Two recyclers provide insight on how they have pursued new opportunities.
Jim Ripley and his company Turtle Tanks, Colonna, British Columbia, Canada, installs septic tank systems that use recycled expanded polystyrene (EPS) as a drainage material.
Ripley was one of two presenters at a session titled “Recycling as a Business Opportunity,” presented at the third edition of the MiaGreen Expo & Conference, held in early March in Miami Beach.
Recycling Today Media Group publisher Jim Keefe moderated the session, which offered information on both metals and plastics recycling.
Ripley said EPS was “an unsuspecting form” of drain rock material, and that Turtle Tanks “had to prove it would work” to regulators.
The company collects scrap EPS from several sources, including a nearby 15,000-student university campus that generates a healthy amount of discarded EPS from the computers and accessories it purchases.
The material is processed through a dual-shaft shredder to a drainage rock size and shipped in bags. The company also offers it to contractors or others seeking drainage material under the name PolyRock. Ripley said PolyRock can be manufactured for $13 per cubic yard—considerably less than the $46 per cubic yard cost of drainage rock in British Columbia.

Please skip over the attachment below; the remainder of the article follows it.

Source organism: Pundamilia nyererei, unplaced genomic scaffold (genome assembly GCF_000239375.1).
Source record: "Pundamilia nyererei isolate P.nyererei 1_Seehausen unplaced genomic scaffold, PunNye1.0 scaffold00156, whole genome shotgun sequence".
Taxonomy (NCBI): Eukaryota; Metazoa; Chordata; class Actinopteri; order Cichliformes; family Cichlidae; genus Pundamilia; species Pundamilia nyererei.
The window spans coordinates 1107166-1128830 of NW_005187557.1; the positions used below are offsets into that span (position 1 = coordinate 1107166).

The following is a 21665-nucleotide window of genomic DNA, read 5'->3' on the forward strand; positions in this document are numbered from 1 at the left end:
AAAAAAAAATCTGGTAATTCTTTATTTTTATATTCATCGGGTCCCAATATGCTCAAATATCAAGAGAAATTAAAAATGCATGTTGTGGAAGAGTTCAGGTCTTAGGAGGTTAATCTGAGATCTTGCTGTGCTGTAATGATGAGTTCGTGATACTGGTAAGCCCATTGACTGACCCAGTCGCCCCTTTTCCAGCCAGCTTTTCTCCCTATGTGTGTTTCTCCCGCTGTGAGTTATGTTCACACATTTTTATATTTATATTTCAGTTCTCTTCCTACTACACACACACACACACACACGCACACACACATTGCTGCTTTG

Ripley has not patented the process and instead encourages other recyclers or drainage system installers to borrow the company’s idea.
Long-time scrap metal recycler Michael Friedman of Sustainable Management Corp., Louisville, Ky., offered comments on opportunities present in the scrap metal sector and in the recycling of commercial-industrial-construction (CIC) materials.
According to Friedman, the CIC stream intentionally omits demolition materials. Handling mixed demolition materials, said Friedman, can be more capital intensive on both the hauling and sorting sides.
Friedman said recyclers pursuing the CIC sector can offer a number of services, including waste audits, on-site compaction of material and diverting material to either lower-cost or higher-paying destinations.
Scrap metal recycling offers opportunities but also presents pitfalls, including mis-identification of metals, Friedman noted. “Just because someone tells you it’s one thing, you’ve still got to prove it to yourself,” said Friedman when referring to the valuable role of handheld metal analyzer units.
MiaGreen 2011 attracted attendees from South Florida, other parts of the United States and from 20 other nations in Latin America and the Caribbean, according to the MiaGreen website. Next year’s event will be at the same venue Jan. 26-27.